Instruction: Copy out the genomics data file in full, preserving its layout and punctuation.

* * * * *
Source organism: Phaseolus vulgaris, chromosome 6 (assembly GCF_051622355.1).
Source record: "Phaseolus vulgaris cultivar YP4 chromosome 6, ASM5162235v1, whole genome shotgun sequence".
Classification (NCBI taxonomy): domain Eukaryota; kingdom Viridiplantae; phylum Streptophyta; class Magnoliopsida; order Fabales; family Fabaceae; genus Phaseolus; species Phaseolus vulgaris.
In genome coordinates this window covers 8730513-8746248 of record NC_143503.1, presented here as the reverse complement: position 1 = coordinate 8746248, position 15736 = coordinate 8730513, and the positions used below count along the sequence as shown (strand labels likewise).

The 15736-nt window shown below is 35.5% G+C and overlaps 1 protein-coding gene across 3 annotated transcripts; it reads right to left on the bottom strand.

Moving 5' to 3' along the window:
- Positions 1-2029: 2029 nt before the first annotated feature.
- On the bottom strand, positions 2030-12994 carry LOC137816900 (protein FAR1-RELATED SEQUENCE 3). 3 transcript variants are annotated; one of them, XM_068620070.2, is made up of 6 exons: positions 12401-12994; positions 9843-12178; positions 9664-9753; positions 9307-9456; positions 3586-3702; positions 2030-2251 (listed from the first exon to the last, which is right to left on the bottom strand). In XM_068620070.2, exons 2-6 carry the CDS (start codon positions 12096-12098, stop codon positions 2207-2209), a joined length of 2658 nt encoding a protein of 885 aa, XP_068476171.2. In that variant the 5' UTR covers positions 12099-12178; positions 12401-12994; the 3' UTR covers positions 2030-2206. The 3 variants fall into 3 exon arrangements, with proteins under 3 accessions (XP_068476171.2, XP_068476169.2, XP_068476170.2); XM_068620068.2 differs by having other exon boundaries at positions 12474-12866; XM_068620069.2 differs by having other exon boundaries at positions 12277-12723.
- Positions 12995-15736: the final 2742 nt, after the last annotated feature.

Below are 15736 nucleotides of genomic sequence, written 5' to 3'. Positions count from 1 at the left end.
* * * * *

Source organism: Phaseolus vulgaris, chromosome 6 (assembly GCF_051622355.1).
Source record: "Phaseolus vulgaris cultivar YP4 chromosome 6, ASM5162235v1, whole genome shotgun sequence".
Classification (NCBI taxonomy): domain Eukaryota; kingdom Viridiplantae; phylum Streptophyta; class Magnoliopsida; order Fabales; family Fabaceae; genus Phaseolus; species Phaseolus vulgaris.
In genome coordinates this window covers 8730513-8746248 of record NC_143503.1, presented here as the reverse complement: position 1 = coordinate 8746248, position 15736 = coordinate 8730513, and the positions used below count along the sequence as shown (strand labels likewise).

The 15736-nt window shown below is 35.5% G+C and overlaps 1 protein-coding gene across 3 annotated transcripts; it reads right to left on the bottom strand.

Moving 5' to 3' along the window:
- Positions 1-2029: 2029 nt before the first annotated feature.
- On the bottom strand, positions 2030-12994 carry LOC137816900 (protein FAR1-RELATED SEQUENCE 3). 3 transcript variants are annotated; one of them, XM_068620070.2, is made up of 6 exons: positions 12401-12994; positions 9843-12178; positions 9664-9753; positions 9307-9456; positions 3586-3702; positions 2030-2251 (listed from the first exon to the last, which is right to left on the bottom strand). In XM_068620070.2, exons 2-6 carry the CDS (start codon positions 12096-12098, stop codon positions 2207-2209), a joined length of 2658 nt encoding a protein of 885 aa, XP_068476171.2. In that variant the 5' UTR covers positions 12099-12178; positions 12401-12994; the 3' UTR covers positions 2030-2206. The 3 variants fall into 3 exon arrangements, with proteins under 3 accessions (XP_068476171.2, XP_068476169.2, XP_068476170.2); XM_068620068.2 differs by having other exon boundaries at positions 12474-12866; XM_068620069.2 differs by having other exon boundaries at positions 12277-12723.
- Positions 12995-15736: the final 2742 nt, after the last annotated feature.

Below are 15736 nucleotides of genomic sequence, written 5' to 3'. Positions count from 1 at the left end.